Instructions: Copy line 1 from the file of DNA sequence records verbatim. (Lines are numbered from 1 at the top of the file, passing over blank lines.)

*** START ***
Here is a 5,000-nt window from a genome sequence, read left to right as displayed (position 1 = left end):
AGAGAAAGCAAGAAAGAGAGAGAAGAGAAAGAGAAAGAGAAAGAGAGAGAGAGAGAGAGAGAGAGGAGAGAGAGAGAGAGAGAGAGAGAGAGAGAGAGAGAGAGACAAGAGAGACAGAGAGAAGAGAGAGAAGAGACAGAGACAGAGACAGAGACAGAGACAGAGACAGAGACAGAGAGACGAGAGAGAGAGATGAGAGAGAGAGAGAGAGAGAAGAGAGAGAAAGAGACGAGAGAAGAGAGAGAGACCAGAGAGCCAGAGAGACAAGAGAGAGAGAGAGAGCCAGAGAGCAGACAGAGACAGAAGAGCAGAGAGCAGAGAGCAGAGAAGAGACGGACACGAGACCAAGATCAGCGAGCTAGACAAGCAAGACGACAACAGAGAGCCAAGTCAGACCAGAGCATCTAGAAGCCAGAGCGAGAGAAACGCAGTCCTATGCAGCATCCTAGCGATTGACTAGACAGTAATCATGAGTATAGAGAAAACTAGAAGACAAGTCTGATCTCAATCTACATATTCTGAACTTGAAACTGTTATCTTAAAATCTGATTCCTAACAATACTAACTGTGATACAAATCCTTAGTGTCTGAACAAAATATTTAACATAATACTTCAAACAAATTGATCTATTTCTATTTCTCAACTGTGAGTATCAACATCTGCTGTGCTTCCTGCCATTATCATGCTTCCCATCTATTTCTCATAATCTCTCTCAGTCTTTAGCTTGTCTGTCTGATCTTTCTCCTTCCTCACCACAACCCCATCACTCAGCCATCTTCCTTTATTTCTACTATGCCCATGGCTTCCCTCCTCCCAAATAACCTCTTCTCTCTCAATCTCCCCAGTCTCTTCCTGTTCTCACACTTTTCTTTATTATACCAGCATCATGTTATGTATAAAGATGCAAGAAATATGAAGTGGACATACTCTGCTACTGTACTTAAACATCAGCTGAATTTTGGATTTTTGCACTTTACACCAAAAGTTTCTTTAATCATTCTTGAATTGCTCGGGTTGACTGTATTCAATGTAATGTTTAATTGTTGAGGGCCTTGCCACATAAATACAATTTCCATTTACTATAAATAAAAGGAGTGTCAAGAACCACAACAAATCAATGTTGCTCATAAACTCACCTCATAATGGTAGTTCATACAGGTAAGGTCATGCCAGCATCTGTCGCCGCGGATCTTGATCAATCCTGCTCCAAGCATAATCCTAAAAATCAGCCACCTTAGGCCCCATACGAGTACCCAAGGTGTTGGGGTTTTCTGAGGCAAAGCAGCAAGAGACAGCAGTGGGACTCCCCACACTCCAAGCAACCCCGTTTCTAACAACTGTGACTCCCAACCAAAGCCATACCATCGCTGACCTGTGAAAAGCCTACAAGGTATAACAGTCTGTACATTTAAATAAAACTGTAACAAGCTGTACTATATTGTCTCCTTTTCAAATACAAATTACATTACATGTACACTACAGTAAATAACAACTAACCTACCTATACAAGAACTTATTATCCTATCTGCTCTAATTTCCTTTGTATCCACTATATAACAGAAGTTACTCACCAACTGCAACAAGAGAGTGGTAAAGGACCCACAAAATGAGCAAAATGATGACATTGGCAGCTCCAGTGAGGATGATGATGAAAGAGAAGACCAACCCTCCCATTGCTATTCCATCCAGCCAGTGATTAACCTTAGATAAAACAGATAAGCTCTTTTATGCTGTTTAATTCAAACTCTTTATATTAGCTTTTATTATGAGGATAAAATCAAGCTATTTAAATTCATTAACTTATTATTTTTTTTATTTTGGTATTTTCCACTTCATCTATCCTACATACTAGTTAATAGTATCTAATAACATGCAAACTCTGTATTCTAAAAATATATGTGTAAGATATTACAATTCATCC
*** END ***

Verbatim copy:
Here is a 5,000-nt window from a genome sequence, read left to right as displayed (position 1 = left end):